Case Study (Courtesy of AVVO)
Question (from anonymous in Georgia):
“I have a contract for a wedding venue date for December I need to postpone to a later date, can I get my deposit back. If there is no mention of postponing to a new date in the contract only a cancellation policy?”
Response (from Attorney Rob Schenk):
“…The wording of the contract will govern whether you will be entitled to get your deposit back. I also agree that , in my experience, wedding venues would rather work with you (if possible) than either losing the event or seeking legal proceedings against you.
Generally (and remember that I have not seen the contract), if you need to ‘postpone’ the event, and the contract is silent on this, then the venue is not under obligation to provide a new date. You both have agreed to mutually binding obligations (you provide the $, they provide the facility on date certain). When you assert that you do not intend to utilize the venue on that date and therefore do not intend on paying the balance, then you essentially have breached the contract. In this event, you will be liable to the venue for ‘expectation damages,, i.e., the amount of money that the venue would have earned had you fulfilled your end of the bargain (contract price – expenses = profit).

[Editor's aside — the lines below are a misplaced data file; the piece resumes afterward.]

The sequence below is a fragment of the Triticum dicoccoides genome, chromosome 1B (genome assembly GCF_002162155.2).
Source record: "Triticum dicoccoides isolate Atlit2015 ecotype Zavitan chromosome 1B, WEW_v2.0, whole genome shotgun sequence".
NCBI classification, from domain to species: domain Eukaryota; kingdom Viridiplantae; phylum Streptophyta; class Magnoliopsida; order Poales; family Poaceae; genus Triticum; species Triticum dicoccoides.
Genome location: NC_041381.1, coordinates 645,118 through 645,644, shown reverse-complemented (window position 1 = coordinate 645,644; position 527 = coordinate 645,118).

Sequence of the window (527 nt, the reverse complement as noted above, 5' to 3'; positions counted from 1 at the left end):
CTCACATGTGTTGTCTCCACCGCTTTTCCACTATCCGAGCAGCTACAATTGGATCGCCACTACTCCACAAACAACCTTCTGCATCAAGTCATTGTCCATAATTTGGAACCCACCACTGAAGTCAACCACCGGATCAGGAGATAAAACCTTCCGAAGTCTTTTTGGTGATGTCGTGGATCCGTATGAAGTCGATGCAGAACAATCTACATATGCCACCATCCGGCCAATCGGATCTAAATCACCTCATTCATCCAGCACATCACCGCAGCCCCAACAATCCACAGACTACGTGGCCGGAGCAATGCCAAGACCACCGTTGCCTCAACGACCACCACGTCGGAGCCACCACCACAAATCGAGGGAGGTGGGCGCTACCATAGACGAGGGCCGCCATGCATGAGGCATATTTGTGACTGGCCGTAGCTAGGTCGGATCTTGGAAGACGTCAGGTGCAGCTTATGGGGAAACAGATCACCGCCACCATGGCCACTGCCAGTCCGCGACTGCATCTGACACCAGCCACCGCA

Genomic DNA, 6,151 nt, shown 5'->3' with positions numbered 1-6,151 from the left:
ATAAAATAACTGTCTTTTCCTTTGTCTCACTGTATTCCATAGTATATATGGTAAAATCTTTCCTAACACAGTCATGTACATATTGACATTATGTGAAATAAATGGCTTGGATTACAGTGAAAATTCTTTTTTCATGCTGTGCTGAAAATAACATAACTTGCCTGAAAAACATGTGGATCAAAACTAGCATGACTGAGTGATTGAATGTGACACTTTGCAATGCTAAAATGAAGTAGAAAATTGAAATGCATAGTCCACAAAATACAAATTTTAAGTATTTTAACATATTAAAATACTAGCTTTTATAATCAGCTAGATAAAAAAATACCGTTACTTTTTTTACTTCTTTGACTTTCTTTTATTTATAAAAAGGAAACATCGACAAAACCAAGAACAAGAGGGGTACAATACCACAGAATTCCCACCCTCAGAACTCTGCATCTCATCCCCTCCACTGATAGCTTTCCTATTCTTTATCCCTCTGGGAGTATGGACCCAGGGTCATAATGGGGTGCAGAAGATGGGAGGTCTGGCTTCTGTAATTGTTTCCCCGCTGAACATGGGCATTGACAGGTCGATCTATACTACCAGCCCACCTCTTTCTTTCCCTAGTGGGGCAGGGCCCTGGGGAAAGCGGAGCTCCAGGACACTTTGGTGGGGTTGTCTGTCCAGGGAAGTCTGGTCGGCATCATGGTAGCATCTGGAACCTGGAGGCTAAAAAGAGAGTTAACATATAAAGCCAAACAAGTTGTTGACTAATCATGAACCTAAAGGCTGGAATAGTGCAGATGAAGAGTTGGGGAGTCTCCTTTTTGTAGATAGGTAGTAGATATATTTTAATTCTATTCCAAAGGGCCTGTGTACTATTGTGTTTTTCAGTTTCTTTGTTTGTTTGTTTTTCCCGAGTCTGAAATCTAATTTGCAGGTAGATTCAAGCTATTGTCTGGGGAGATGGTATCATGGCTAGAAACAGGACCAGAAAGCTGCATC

However, you mentioned that the contract talks about cancellation. Your breach (as explained) would more than likely be considered a ‘cancellation’. I bet the contract says that the deposit is kept when the event is cancelled. If it does, the law will probably consider this liquidated damages. This means that the deposit will be all the $ that the venue will be entitled to (even if the expectation damages as described above are more than the deposit).
I would try to reach out to the venue and negotiate for the new date as soon as you can.
Moral of the Story: Always, always, always make sure your contract explicitly states what happens to the deposit!